Go Fishing on an Uninhabited Island

Isle Royale

Just how insular is Isle Royale, a Lake Superior island two-thirds the size of Manhattan? Well, the 2002 U.S. Fish and Wildlife Service census lists a population of 17 wolves and 1,100 moose. They, of course, are year-round residents. We bipeds are merely guests.

During the seasonal visitation period from April 16 to October 31, getting to Isle Royale National Park and its accompanying 40-island archipelago is an adventure in itself. To wit, the ferry service from Houghton, Mich., is aptly nicknamed "The Barf Barge," due to its penchant for pitching and yawing on the 41/2-hour ride across tempestuous Superior.

Once there, the island is somewhat more idyllic. Expect 165 miles of hiking trails and a vast network of sheltered inlets and channels that nearly circumnavigate the island. The user fee is just $4 per day.

The best ways to get around are on foot or by paddle craft. On the routes are campsites with three-sided shelters or enough room for three tents. For room to roam the island's nooks and crannies, take a kayak or canoe from one camp to the next; most are limited to one- or two-night stays. In spaces between, unfurl a rod for walleyes or take a shot at northern pike that haunt the swampy shores and erupt on topwaters. A little farther offshore, the rocky reefs are excellent for lake trout.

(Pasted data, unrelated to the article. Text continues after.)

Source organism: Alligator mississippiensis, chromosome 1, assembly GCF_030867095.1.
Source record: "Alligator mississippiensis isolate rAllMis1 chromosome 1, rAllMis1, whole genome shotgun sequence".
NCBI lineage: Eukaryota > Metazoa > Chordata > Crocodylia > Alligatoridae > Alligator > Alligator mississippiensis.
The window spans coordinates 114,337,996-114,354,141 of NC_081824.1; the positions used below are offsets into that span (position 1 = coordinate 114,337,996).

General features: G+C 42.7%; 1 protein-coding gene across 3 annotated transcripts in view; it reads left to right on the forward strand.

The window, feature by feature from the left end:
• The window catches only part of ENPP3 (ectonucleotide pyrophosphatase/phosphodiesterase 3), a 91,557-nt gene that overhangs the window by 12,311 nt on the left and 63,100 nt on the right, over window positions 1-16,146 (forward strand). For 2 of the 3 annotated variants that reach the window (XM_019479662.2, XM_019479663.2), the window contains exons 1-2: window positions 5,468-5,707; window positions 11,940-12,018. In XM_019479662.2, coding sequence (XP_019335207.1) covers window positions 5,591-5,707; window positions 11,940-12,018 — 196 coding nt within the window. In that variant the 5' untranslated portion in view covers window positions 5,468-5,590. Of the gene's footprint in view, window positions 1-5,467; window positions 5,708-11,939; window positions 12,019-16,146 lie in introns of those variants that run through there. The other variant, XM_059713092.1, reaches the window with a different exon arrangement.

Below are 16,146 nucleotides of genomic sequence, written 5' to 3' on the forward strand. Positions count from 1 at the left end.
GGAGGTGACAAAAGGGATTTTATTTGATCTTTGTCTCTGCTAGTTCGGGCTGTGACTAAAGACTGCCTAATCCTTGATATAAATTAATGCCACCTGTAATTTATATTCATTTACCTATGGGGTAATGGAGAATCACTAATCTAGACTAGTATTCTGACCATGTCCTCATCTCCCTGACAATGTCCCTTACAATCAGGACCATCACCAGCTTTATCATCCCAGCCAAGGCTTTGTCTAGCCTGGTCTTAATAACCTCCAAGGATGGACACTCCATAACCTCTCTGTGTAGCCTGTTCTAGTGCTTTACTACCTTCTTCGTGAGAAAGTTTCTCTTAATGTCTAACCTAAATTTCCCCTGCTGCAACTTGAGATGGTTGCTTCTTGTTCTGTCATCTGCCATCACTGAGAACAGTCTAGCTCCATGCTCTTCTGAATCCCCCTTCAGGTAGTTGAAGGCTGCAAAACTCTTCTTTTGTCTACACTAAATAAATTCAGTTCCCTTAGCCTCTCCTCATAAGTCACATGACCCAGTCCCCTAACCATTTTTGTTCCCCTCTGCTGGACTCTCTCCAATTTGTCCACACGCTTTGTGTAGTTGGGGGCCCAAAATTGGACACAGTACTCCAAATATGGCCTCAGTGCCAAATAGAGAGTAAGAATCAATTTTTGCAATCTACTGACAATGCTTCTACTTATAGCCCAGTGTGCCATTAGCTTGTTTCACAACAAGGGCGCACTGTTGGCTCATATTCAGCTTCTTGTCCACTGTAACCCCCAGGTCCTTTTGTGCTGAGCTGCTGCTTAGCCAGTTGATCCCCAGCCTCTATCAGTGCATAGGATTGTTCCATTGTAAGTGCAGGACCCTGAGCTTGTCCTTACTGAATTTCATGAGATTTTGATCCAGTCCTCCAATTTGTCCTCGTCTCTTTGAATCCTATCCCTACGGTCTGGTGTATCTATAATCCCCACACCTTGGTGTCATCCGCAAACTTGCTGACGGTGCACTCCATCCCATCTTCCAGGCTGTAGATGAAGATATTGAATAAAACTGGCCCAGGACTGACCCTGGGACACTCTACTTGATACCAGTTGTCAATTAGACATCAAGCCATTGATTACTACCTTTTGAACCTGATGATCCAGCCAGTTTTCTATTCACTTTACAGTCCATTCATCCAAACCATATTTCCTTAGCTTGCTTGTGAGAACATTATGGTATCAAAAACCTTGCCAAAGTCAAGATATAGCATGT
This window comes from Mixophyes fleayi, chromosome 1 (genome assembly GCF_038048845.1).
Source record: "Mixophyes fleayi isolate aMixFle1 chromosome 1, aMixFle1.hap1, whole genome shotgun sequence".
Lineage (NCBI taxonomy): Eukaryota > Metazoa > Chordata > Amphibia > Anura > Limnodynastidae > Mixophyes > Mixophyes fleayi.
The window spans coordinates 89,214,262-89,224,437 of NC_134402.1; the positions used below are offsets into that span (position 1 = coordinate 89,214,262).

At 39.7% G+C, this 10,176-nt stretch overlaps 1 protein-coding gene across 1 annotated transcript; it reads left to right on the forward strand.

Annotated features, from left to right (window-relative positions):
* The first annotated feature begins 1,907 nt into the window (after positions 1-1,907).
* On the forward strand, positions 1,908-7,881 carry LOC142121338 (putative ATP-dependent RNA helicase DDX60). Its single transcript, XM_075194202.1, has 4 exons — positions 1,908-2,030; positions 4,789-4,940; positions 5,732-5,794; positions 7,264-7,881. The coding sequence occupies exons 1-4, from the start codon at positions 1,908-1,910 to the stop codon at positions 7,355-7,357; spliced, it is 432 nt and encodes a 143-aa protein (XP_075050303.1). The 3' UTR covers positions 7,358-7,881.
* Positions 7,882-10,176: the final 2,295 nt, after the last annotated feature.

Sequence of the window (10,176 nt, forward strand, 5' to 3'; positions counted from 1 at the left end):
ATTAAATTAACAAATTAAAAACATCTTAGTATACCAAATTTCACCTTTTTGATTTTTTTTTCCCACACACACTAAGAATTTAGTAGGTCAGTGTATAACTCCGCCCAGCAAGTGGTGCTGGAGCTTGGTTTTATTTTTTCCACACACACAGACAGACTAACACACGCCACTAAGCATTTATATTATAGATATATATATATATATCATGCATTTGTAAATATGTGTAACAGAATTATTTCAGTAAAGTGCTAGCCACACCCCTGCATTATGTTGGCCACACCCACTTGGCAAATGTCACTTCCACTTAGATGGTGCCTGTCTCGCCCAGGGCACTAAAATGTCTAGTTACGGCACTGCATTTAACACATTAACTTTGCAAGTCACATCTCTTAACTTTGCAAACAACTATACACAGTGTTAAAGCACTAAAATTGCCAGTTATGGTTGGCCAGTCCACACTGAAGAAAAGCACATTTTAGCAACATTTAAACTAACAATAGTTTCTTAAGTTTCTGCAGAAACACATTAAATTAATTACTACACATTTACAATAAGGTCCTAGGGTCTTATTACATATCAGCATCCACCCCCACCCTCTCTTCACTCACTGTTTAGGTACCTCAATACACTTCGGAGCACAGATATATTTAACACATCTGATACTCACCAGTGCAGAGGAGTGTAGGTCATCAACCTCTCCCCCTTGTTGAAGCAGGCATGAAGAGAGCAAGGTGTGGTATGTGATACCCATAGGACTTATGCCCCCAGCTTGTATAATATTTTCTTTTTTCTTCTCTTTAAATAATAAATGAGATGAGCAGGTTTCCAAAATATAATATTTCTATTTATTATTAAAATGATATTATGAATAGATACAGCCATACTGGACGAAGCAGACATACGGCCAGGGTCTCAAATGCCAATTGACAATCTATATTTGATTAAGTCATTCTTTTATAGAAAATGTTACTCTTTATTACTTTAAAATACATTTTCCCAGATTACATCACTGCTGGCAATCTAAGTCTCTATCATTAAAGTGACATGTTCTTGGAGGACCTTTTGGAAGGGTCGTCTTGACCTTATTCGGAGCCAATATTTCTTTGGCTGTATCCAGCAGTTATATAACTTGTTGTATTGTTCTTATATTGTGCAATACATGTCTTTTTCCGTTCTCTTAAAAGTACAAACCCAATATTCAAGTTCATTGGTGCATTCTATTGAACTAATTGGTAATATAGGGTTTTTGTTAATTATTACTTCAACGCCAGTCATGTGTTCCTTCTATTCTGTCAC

In the island's interior you'll find another native, coaster brook trout, a veritable finned phantom that resides in the lake most of the year and slips back to the island's streams in September. Coho salmon that have colonized the same creeks and inlets show up with the onset of fall.

Contact: Isle Royale National Park (906-482-0984; www.nps.gov/isro). To get there, take the ferry from Houghton, Mich. (906-482-0984; www.nps.gov/isro/ranger3. htm); Copper Harbor, Mich. (906-289-4437; www.isleroyale.com); or Grand Portage, Minn. (715-392-2100; www.grand- isle-royale.com).
-Dave Scroppo